Antero Alli sums up the key points of modern paganism and shamanism interlacing it with beautifully worded excursions into psychology and sociology of everyday life. All the thoughts that I would quietly have to myself, not daring to ask or discuss them with anyone else -- these are discussed at length in the book. Every chapter is a small revelation. The topics are presented so lightly and elegantly that I read through it effortlessly, realising at the end that this book has as much fundamentals as the Bible, the difference being only in size and language. The after-effect has been tremendous -- at my job, my personal life, my music (I am a musician), and even my health. Thank you!
Not exactly a self help book or a metaphysical treatise, Angel Tech is (in its own words), "a survival manual for fallen angels who are through with their frozen responses to the nightmares around us." Several sentences later, it instructs us to: "fly higher, plant both feet firmly in the ground... ground." The title is somewhat deceptive, also, because Angel Tech isn't about angels per se; at least not the kind painted by artists and described in the bible. To once again quote the text, "An angel is a being of Light. Tech comes from techne, meaning art or skill. Angel Tech is the Art of Being Light... We are in essence, beings of light."
Alli has taken it upon himself to redefine common terminology as well as make up words of his own to describe his psychic journey. This journey traverses through the Law of Octaves and Overtones translated into eight evolving functions of One Intelligence. Its destination is the awesome task of Intelligence Increase. The format of the law of eights is as old as the Sufi Mystery Schools and vigorous enough to attract Gurdjieff himself to wrestle with. More recently, the rascal guru Timothy Leary picked it up and wrote his opus, Exo Psychology (also out of print), one of the source books for Angel Tech. What sets Angel Tech apart from other interpretations of this eightfold system is its comedic brilliance and some hysterically wicked illustrations. Also conspicuously absent is the kind of dogma that almost always accompanies subject matter like this. (The author constantly reminds us that the book is a map and not the territory itself, and that we, the readers, must make our own maps as fast as we absorb information in order to minimize psychic constipation.)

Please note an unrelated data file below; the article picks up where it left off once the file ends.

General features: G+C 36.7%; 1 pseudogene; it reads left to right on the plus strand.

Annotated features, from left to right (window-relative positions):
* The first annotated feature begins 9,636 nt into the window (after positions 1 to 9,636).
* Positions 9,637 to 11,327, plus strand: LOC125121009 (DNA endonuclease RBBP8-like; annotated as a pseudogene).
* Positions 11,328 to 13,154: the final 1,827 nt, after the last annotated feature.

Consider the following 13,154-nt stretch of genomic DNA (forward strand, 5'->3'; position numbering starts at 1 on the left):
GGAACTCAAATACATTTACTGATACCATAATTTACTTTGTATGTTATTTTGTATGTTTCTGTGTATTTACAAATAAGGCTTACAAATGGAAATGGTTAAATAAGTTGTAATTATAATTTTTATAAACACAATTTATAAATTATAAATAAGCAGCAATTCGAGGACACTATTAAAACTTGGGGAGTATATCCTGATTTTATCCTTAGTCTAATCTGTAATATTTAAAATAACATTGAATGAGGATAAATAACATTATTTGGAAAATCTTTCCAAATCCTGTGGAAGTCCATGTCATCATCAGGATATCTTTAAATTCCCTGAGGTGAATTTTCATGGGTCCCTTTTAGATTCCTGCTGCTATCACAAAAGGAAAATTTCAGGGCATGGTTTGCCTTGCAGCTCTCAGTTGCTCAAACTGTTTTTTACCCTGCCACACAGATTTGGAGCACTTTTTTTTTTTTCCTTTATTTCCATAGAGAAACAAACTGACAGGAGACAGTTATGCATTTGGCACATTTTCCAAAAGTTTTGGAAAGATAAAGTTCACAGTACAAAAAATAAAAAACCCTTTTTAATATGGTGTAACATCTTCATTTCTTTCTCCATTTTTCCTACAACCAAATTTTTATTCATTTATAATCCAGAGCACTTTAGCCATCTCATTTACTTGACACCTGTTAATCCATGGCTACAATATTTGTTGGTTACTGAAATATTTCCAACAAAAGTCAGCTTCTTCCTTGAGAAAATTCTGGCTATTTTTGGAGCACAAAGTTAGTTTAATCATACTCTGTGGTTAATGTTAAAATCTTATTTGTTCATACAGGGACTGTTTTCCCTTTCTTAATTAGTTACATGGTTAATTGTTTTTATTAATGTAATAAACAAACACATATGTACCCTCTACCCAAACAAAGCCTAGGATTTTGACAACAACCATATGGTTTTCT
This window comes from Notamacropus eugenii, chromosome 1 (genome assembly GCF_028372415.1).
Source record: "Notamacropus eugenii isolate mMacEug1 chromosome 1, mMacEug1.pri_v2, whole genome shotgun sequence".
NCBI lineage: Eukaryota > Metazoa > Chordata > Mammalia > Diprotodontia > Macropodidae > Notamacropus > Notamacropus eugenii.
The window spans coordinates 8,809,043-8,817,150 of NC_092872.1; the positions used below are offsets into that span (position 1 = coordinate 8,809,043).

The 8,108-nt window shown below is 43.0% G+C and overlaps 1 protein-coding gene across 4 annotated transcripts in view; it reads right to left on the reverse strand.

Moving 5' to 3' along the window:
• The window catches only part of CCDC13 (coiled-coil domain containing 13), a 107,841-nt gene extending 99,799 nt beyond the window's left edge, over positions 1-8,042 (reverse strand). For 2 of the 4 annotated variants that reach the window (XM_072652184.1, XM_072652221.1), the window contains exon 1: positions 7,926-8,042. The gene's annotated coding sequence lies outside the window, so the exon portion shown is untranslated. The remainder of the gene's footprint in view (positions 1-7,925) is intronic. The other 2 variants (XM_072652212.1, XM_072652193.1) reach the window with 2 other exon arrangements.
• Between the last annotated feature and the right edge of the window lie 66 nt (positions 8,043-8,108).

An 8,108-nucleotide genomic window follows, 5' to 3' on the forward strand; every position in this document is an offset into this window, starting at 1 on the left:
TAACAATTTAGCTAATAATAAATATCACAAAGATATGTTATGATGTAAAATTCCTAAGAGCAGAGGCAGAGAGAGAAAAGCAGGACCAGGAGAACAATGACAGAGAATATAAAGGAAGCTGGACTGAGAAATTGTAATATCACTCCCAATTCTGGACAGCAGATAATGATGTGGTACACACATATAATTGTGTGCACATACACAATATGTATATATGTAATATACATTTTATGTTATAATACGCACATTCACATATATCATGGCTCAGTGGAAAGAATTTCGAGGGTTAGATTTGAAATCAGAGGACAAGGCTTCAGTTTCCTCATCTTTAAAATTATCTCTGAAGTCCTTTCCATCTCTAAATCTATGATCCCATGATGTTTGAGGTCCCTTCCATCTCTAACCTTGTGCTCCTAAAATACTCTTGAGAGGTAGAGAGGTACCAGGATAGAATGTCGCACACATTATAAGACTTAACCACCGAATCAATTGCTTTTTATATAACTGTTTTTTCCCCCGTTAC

This book is not for everybody. Consider the section entitled Karma Mechanics which is "a course of study best suited for self-realizing robots." Who's going to admit to their robot hood? Gurdjieff and his kind certainly did but not without a lot of work. Further into this section is another called Mechanical Problems which, with painstaking detail, explores the symptoms, causes and necessary adjustments for "robots run amok"... in laymen's terms, the process of fixing broken people. Despite the rather dense reading in this section, Alli did manage to pull me through with his humor, which at times, is ruthless. For the uninitiated neophyte, Fred Mertz (remember, from the I love Lucy show?) has resurrected to the spiritual status of Bodhisattva for the purpose of transmitting his compassion through the "neuroelectronic medium of television in the reruns..." If Fred Mertz is a New Age Avatar, then I'm the pope. And in some parallel universe, I probably am.
Sometimes, this book rides the edge between redundancy and instructive repetition with the hopes of driving its point home. This point seems to be self-responsibility and the need to define oneself or be defined by others. Alli takes for granted that readers already understand that they create their own reality, so there's not much schooling on this (read the Seth books). It is, perhaps, for this reason that the audience for Angel Tech will remain limited to those currently designing their own program. In this way, Angel Tech is even elitist. It refuses to try and reach everybody. However, the people it will touch will be richer for it due to Alli's lack of compromise. It's not an entirely inaccessible book yet it's based on a rather radical assumption. It fails to recognize the split between Lower and Higher Selves that most metaphysical books all but deify. My guess is that Alli is something of an anarchist who found his way into the system. His passion for annihilating hierarchy for the purpose of demystifying higher intelligence is hard to ignore.